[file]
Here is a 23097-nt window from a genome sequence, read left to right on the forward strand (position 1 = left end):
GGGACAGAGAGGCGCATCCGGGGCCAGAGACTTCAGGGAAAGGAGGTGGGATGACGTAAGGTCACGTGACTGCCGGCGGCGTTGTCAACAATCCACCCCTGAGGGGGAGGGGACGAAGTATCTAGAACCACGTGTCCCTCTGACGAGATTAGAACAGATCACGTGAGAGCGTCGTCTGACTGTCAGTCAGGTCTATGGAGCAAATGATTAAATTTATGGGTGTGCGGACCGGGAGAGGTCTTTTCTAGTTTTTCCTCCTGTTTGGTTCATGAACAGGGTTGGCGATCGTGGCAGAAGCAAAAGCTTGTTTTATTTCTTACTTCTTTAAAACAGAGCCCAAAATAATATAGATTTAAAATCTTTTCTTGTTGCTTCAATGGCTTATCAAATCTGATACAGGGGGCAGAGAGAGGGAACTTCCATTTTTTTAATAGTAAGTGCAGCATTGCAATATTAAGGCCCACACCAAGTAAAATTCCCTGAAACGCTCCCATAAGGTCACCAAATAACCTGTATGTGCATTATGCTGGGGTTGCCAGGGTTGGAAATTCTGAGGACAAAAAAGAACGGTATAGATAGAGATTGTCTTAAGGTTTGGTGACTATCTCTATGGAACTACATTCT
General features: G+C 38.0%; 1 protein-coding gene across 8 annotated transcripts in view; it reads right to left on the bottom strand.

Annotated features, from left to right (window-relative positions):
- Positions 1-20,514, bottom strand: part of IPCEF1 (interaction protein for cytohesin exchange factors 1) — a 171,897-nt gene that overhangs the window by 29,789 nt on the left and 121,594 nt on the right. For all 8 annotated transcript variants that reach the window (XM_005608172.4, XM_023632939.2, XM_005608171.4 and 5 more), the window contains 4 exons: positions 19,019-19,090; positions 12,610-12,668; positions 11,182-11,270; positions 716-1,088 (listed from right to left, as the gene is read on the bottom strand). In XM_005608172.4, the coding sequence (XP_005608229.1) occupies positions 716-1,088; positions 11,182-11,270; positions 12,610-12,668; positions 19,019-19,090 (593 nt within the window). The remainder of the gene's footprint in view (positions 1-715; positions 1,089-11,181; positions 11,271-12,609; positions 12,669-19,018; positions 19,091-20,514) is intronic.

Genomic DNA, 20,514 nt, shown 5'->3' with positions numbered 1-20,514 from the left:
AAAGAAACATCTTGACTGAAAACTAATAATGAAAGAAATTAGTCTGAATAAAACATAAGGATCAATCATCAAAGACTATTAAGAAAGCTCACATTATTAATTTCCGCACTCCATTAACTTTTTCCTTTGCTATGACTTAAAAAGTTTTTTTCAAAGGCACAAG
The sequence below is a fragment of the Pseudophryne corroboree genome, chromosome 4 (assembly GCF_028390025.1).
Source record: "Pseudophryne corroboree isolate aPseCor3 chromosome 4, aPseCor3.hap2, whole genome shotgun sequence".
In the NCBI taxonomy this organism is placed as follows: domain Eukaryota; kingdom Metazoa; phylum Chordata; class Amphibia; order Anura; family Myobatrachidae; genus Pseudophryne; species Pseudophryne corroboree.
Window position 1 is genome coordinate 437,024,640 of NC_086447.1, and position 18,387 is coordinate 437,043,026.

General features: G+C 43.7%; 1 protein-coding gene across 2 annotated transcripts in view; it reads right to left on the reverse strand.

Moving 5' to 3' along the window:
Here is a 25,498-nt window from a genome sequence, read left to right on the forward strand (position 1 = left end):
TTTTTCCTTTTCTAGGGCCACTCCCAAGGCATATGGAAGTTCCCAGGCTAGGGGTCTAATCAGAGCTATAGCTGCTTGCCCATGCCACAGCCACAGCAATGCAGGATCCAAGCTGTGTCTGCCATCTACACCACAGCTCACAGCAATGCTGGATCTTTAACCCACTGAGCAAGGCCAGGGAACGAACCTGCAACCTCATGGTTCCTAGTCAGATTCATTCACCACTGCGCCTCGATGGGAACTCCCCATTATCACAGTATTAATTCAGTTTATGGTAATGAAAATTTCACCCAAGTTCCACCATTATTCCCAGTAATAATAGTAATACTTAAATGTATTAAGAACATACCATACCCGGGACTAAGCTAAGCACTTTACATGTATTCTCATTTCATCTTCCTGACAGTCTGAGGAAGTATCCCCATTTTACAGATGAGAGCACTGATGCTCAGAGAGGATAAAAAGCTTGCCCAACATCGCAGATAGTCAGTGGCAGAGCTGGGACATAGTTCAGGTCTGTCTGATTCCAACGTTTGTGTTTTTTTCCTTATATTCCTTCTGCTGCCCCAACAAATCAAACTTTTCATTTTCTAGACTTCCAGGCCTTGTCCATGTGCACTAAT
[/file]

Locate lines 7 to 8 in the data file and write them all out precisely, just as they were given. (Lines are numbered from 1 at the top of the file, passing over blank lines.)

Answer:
AAAGAAACATCTTGACTGAAAACTAATAATGAAAGAAATTAGTCTGAATAAAACATAAGGATCAATCATCAAAGACTATTAAGAAAGCTCACATTATTAATTTCCGCACTCCATTAACTTTTTCCTTTGCTATGACTTAAAAAGTTTTTTTCAAAGGCACAAG
The sequence below is a fragment of the Pseudophryne corroboree genome, chromosome 4 (assembly GCF_028390025.1).